Sun | Sep 27, 2020

Bridge breathes new life into Chesterfield

Published:Thursday | October 17, 2019 | 12:00 AMGareth Davis Sr/Gleaner Writer
Elaine Edwards stands on the newly opened Chesterfield bridge yesterday.


The erection of a new bridge in Castleton has resurrected villages that were hit by urban sprawl as residents, weary of being marooned for days, had migrated to other communities, residents told The Gleaner yesterday. 

Attendees at yesterday’s opening of the Chesterfield bridge erupted in joy at the fulfilment of a by-election promise by Prime  Minster Andrew Holness in 2017 before his Jamaica Labour Party swept to victory in South East St Mary. 

Elaine Edwards, a resident of Castleton, said that the conditions had become unbearable.

“Now that we have got our new bridge, several families who once occupied property here in Chesterfield are starting to return and are now making preparation to commence with construction. Chesterfield is a quiet and peaceful community, and we are forever grateful for this major piece of infrastructure,” Edwards said.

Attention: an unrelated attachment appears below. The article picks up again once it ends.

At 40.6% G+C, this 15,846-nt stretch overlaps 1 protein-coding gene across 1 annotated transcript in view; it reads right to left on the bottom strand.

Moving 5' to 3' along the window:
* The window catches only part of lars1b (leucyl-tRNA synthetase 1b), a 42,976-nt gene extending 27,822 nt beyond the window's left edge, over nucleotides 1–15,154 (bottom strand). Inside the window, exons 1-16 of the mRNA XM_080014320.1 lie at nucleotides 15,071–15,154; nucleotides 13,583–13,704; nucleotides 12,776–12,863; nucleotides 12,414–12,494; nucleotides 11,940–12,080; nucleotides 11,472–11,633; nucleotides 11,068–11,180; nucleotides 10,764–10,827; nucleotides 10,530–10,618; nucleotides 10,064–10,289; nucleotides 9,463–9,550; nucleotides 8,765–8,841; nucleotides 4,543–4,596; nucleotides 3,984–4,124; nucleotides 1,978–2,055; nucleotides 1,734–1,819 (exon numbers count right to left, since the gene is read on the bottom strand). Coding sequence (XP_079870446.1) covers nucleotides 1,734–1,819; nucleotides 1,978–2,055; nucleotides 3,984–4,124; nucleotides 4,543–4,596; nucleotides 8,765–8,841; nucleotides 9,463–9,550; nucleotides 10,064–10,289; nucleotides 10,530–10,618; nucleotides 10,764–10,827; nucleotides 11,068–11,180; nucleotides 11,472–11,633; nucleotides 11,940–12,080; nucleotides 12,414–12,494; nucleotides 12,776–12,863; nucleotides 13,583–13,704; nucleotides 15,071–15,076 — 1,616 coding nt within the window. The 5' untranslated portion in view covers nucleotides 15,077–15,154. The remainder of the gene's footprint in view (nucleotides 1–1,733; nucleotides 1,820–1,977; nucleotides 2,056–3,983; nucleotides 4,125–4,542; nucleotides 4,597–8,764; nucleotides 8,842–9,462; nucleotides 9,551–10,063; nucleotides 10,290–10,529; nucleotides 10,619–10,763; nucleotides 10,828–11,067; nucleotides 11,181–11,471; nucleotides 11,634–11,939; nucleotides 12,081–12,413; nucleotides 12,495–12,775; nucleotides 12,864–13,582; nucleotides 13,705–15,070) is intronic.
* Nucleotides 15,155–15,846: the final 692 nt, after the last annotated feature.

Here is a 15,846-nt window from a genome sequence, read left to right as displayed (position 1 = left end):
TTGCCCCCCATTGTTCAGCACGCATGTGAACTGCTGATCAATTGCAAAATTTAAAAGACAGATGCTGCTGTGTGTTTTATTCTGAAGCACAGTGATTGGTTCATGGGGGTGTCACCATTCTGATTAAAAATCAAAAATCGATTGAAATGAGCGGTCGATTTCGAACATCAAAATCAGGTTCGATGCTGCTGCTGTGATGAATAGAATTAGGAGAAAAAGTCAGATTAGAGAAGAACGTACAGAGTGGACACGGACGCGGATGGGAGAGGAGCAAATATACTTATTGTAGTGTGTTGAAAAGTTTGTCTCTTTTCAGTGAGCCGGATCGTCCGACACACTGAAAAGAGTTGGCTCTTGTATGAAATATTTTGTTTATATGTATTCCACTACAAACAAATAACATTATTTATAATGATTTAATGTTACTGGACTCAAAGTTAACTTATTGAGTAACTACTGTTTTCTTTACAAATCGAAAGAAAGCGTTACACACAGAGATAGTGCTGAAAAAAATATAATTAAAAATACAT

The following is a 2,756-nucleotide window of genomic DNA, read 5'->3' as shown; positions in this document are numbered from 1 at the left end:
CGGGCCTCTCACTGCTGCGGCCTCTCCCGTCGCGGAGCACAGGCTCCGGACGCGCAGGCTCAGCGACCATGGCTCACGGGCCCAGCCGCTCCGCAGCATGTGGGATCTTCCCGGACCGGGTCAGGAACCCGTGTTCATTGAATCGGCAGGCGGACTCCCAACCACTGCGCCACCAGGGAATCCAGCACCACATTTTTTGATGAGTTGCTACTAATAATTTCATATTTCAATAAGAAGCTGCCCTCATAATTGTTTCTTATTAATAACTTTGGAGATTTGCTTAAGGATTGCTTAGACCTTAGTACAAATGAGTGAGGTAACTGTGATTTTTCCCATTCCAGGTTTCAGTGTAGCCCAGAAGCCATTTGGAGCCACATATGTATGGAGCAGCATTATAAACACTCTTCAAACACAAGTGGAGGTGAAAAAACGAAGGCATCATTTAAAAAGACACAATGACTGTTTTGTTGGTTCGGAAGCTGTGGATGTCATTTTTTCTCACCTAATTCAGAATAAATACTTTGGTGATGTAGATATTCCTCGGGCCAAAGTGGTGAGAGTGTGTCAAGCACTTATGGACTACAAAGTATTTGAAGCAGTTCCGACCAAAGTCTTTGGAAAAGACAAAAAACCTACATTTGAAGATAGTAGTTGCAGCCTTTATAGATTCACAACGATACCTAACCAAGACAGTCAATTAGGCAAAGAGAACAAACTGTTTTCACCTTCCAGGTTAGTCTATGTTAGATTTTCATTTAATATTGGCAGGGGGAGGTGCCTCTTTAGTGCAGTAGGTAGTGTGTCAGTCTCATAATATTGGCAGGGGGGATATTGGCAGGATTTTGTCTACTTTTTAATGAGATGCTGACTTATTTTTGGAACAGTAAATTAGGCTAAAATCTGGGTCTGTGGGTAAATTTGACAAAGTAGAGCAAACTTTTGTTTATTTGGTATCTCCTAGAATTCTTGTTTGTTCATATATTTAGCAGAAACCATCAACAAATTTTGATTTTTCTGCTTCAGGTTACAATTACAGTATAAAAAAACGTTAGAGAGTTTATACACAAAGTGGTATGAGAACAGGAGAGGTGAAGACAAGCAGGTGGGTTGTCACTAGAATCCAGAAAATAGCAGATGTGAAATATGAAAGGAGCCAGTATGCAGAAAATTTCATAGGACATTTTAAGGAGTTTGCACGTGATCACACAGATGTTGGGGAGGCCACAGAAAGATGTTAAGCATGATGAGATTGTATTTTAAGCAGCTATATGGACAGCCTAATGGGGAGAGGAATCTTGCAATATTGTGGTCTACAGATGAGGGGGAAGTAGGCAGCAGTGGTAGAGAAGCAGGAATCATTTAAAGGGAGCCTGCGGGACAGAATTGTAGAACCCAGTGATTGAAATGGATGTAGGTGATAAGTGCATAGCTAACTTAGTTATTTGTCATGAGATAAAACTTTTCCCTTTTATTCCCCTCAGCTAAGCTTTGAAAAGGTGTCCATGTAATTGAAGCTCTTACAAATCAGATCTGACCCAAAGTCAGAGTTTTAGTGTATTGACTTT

“I am so overjoyed that we now have our bridge, which will allow us to enter or leave the Chesterfield community even when it rains,” she added.

Decades of suffering

According to Edwards, the extreme conditions dated back to the 1940s and were an inconvenience suffered by generations of residents.

“There were days when we had to literally strip off our clothes and walk through the rushing water of the river either to get home or to go out to do business. The lives of the elderly, students, and even the indigent were at risk. There were days when we were marooned due to heavy rains, and we simple could not cross the river.”

Other residents, including Downie White and Keneisha Bowen, shared similar sentiments, adding that it was the first time that a political figure had honoured the promise of delivering a bridge. They also praised the efforts of South East Member of Parliament Norman Dunn.

Holness said that he was duty-bound to fulfil his pledge.

“I didn’t come here to Chesterfield for an election gimmick. I made a commitment that I knew I could fulfil. It is also important for the people  of Chesterfield to know that,” said the prime minister, of whom photos and videos went viral two years ago as he gingerly made his way across a river barefooted in a bid to talk with prospective voters.